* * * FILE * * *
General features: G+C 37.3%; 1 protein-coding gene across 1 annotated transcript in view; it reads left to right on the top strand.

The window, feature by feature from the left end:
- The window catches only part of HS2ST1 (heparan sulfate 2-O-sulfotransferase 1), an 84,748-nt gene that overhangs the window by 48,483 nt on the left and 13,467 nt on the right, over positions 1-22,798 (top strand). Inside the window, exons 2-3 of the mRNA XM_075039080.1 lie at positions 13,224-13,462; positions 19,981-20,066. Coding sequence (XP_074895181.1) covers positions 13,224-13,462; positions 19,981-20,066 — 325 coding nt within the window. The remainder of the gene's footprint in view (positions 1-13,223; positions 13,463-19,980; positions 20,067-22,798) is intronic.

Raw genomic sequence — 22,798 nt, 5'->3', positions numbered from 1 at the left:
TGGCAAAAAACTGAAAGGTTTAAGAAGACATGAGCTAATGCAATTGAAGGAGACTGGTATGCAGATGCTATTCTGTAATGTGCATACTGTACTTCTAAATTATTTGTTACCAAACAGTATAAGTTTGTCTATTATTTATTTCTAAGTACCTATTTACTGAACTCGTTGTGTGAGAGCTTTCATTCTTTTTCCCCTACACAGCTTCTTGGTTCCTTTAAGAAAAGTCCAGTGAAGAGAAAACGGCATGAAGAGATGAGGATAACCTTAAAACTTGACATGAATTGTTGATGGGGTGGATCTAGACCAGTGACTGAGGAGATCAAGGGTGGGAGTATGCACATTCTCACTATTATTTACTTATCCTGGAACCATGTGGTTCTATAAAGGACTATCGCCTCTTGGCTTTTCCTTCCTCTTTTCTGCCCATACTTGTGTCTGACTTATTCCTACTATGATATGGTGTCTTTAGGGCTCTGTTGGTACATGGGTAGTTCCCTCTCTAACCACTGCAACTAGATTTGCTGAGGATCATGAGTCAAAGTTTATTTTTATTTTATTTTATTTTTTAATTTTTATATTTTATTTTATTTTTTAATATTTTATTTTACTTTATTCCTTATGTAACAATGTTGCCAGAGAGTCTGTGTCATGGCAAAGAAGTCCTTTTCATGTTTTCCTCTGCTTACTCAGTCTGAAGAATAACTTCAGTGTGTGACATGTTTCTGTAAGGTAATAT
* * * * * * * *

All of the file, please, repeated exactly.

General features: G+C 37.3%; 1 protein-coding gene across 1 annotated transcript in view; it reads left to right on the top strand.

The window, feature by feature from the left end:
- The window catches only part of HS2ST1 (heparan sulfate 2-O-sulfotransferase 1), an 84,748-nt gene that overhangs the window by 48,483 nt on the left and 13,467 nt on the right, over positions 1-22,798 (top strand). Inside the window, exons 2-3 of the mRNA XM_075039080.1 lie at positions 13,224-13,462; positions 19,981-20,066. Coding sequence (XP_074895181.1) covers positions 13,224-13,462; positions 19,981-20,066 — 325 coding nt within the window. The remainder of the gene's footprint in view (positions 1-13,223; positions 13,463-19,980; positions 20,067-22,798) is intronic.

Raw genomic sequence — 22,798 nt, 5'->3', positions numbered from 1 at the left:
TGGCAAAAAACTGAAAGGTTTAAGAAGACATGAGCTAATGCAATTGAAGGAGACTGGTATGCAGATGCTATTCTGTAATGTGCATACTGTACTTCTAAATTATTTGTTACCAAACAGTATAAGTTTGTCTATTATTTATTTCTAAGTACCTATTTACTGAACTCGTTGTGTGAGAGCTTTCATTCTTTTTCCCCTACACAGCTTCTTGGTTCCTTTAAGAAAAGTCCAGTGAAGAGAAAACGGCATGAAGAGATGAGGATAACCTTAAAACTTGACATGAATTGTTGATGGGGTGGATCTAGACCAGTGACTGAGGAGATCAAGGGTGGGAGTATGCACATTCTCACTATTATTTACTTATCCTGGAACCATGTGGTTCTATAAAGGACTATCGCCTCTTGGCTTTTCCTTCCTCTTTTCTGCCCATACTTGTGTCTGACTTATTCCTACTATGATATGGTGTCTTTAGGGCTCTGTTGGTACATGGGTAGTTCCCTCTCTAACCACTGCAACTAGATTTGCTGAGGATCATGAGTCAAAGTTTATTTTTATTTTATTTTATTTTTTAATTTTTATATTTTATTTTATTTTTTAATATTTTATTTTACTTTATTCCTTATGTAACAATGTTGCCAGAGAGTCTGTGTCATGGCAAAGAAGTCCTTTTCATGTTTTCCTCTGCTTACTCAGTCTGAAGAATAACTTCAGTGTGTGACATGTTTCTGTAAGGTAATAT